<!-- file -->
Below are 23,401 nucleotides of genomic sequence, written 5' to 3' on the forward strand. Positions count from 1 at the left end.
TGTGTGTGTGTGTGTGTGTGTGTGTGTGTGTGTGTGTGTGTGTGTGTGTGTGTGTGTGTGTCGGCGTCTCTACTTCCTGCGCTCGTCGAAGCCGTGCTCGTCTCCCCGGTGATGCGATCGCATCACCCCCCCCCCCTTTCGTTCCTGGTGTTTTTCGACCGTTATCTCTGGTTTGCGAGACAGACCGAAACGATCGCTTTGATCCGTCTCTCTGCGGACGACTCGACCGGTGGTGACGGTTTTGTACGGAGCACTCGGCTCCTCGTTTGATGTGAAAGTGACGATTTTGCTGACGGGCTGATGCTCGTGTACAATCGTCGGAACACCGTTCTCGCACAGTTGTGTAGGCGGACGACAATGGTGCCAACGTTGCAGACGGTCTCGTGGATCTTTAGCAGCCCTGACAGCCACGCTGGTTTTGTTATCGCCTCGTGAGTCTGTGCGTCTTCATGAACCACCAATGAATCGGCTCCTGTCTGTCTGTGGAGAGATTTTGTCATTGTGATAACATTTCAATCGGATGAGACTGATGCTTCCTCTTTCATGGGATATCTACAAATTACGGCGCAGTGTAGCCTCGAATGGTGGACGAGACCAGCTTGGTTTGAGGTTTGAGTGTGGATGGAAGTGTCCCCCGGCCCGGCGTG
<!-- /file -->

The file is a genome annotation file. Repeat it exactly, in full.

Below are 23,401 nucleotides of genomic sequence, written 5' to 3' on the forward strand. Positions count from 1 at the left end.
TGTGTGTGTGTGTGTGTGTGTGTGTGTGTGTGTGTGTGTGTGTGTGTGTGTGTGTGTGTGTCGGCGTCTCTACTTCCTGCGCTCGTCGAAGCCGTGCTCGTCTCCCCGGTGATGCGATCGCATCACCCCCCCCCCCTTTCGTTCCTGGTGTTTTTCGACCGTTATCTCTGGTTTGCGAGACAGACCGAAACGATCGCTTTGATCCGTCTCTCTGCGGACGACTCGACCGGTGGTGACGGTTTTGTACGGAGCACTCGGCTCCTCGTTTGATGTGAAAGTGACGATTTTGCTGACGGGCTGATGCTCGTGTACAATCGTCGGAACACCGTTCTCGCACAGTTGTGTAGGCGGACGACAATGGTGCCAACGTTGCAGACGGTCTCGTGGATCTTTAGCAGCCCTGACAGCCACGCTGGTTTTGTTATCGCCTCGTGAGTCTGTGCGTCTTCATGAACCACCAATGAATCGGCTCCTGTCTGTCTGTGGAGAGATTTTGTCATTGTGATAACATTTCAATCGGATGAGACTGATGCTTCCTCTTTCATGGGATATCTACAAATTACGGCGCAGTGTAGCCTCGAATGGTGGACGAGACCAGCTTGGTTTGAGGTTTGAGTGTGGATGGAAGTGTCCCCCGGCCCGGCGTG